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On the compulsion to overcome the finished object.

It’s time for the Venice Biennale. And it’s architecture’s turn. Unlike its small sister, the Art Biennale, Architecture tried to come up with answers: about our built and unbuilt environment, how we live together and how we organize coexistence. One of the highlights of this year's edition was the Platinum Lion for Konrad Wachsmann, laudated by Mark Wigley. Author of many books and films on Wachsmann and responsible for our recent Wachsmann adoration. Mr. Wigley used the occasion to emphasize, once again, the importance of Konrad Wachsmann as an architect of joints. An architect of the brain. And a TV Star. 100 years ago, Konrad Wachsmann was arrested as a dissident German living in Italy. Escaping to France, he was arrested again. For being a German. In the internment camp he sketched a design for a hangar. As a refugee in the United States he developed it into what he called a space frame—an ephemeral cloud-like mesh, able to take any size or form to host any activity. Here began what came after architecture.

“Konrad Wachsmann was the key to understand- ing that architecture was the problem, not the solution,” Wigley opens. Architecture as a human order, created by our built environment; a meaning, given to humanity, other than non-human. Wachsmann vehemently opposed the disciplinary notion of architecture. His aim was the dissolution of professional boundaries by means of a single (architectural) element, the joint. “Imagine: a joint, so complex, combining 21 tubes, allowing you and me to construct any geometry and space, rendering the architect, as the one to join and master, obsolete.” The joint, as an architectural metaphor for the dissolution of architecture, an exit strategy for the profession into the blur of reality.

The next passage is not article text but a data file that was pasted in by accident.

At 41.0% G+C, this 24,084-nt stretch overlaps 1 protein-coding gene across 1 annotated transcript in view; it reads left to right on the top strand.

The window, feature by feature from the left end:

The joints, as connecting parts, make the architect the designer of connections and not of fixed solutions. A network system that is radically democratic and in favor of the collective, rather than the individual; solidarity instead of competition. Wachsmann (just like Richard Buckminster Fuller) fed this radically modern notion back into architectural designs: interconnect- ed, light as an airplane, equipped with technology, expanding the (built) borders that architects had established for centuries. “They were truly modern” Wigley states. What made their architecture so modern and real was their desire and compulsion to overcome the finished object as the main focus.

Yet Wachsmann was, in Wigley’s eyes, more than an architect, “his anti-architecture is nothing but an idea about democracy. Infinite connectivity is a spirit that’s democratic in the sense that every point has equal value to every other point. Depowering the old idea that the strength is not in the individual point [but in the] network and its connections. In a certain sense, there is nothing but net, no discrete subject or place, just a vast interconnected organism.” Wachsmann thus delivered a blueprint for today’s understanding of architecture as a collective action beyond individual and private interests. Wigley refers to Wachsmann not necessarily as an architect but rather as the TV producer of his own reality show. With this analogy Wigley builds on Wachsmann’s criticism of the architect. For centuries, architects have worked in denial, excluding reality from their projects. Here, Wigley concludes: “It's not just that Wachsmann thought that architecture was being replaced by television and actually devoted the last years of his life being a TV maker. Wachsmann was a broadcast, a TV program himself. TV meaning reality, being anywhere, although people thought it was gone. TV as an intrusion of the private sphere and the edited space. Hidden reality. If architecture was about control, TV was its biggest nightmare. Vietnam in your bedroom? Who would possibly want that? And not just Vietnam. 

Editing the outside world through architectural means was suddenly impossible. TV is a codeword for the unexpected possibilities of future realities.”

Wigley’s speech was more than a homage to a historic figure. Konrad Wachsmann was neither a hero, nor the über-architect his colleagues wanted to see in him. For Wigley, Wachsmann is a way of thinking, or, as he puts it, “a broadcast” that aired with the “Fuller Show” or before the “The Price...”. A TV channel about the future.

The future of architecture. Today we call it reality, one that “cannot be the future, because the future is by definition what exceeds our ideas. Still, you should always speculate about the future, because the ways in which you get it wrong and it surprises you, will affect what you think the future is.”               

From Venice, more on this channel. Soon.


NOW LIVE ON KONRAD TV was published first in print issue 120, "The New Serenity"

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